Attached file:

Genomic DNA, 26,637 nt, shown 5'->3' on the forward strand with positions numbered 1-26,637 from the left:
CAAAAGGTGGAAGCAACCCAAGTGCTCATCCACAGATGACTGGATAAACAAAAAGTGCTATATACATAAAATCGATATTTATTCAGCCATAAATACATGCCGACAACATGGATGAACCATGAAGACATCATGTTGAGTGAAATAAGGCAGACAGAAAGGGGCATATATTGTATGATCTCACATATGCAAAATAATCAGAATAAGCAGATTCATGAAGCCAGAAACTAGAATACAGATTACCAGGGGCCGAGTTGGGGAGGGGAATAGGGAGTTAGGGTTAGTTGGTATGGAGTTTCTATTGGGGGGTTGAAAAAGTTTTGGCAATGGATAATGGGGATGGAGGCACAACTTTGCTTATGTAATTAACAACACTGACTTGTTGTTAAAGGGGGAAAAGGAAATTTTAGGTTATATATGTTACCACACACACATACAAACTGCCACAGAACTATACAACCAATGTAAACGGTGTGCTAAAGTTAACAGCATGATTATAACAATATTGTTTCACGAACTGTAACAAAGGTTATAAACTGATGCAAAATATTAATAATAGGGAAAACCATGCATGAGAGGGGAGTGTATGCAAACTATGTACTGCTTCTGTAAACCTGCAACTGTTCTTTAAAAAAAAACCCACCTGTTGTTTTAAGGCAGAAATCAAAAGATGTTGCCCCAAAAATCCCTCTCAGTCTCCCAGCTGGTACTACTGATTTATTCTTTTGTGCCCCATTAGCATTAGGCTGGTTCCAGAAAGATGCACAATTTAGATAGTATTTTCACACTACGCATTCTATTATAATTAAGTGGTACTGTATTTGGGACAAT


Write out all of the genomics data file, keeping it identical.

Genomic DNA, 26,637 nt, shown 5'->3' on the forward strand with positions numbered 1-26,637 from the left:
CAAAAGGTGGAAGCAACCCAAGTGCTCATCCACAGATGACTGGATAAACAAAAAGTGCTATATACATAAAATCGATATTTATTCAGCCATAAATACATGCCGACAACATGGATGAACCATGAAGACATCATGTTGAGTGAAATAAGGCAGACAGAAAGGGGCATATATTGTATGATCTCACATATGCAAAATAATCAGAATAAGCAGATTCATGAAGCCAGAAACTAGAATACAGATTACCAGGGGCCGAGTTGGGGAGGGGAATAGGGAGTTAGGGTTAGTTGGTATGGAGTTTCTATTGGGGGGTTGAAAAAGTTTTGGCAATGGATAATGGGGATGGAGGCACAACTTTGCTTATGTAATTAACAACACTGACTTGTTGTTAAAGGGGGAAAAGGAAATTTTAGGTTATATATGTTACCACACACACATACAAACTGCCACAGAACTATACAACCAATGTAAACGGTGTGCTAAAGTTAACAGCATGATTATAACAATATTGTTTCACGAACTGTAACAAAGGTTATAAACTGATGCAAAATATTAATAATAGGGAAAACCATGCATGAGAGGGGAGTGTATGCAAACTATGTACTGCTTCTGTAAACCTGCAACTGTTCTTTAAAAAAAAACCCACCTGTTGTTTTAAGGCAGAAATCAAAAGATGTTGCCCCAAAAATCCCTCTCAGTCTCCCAGCTGGTACTACTGATTTATTCTTTTGTGCCCCATTAGCATTAGGCTGGTTCCAGAAAGATGCACAATTTAGATAGTATTTTCACACTACGCATTCTATTATAATTAAGTGGTACTGTATTTGGGACAAT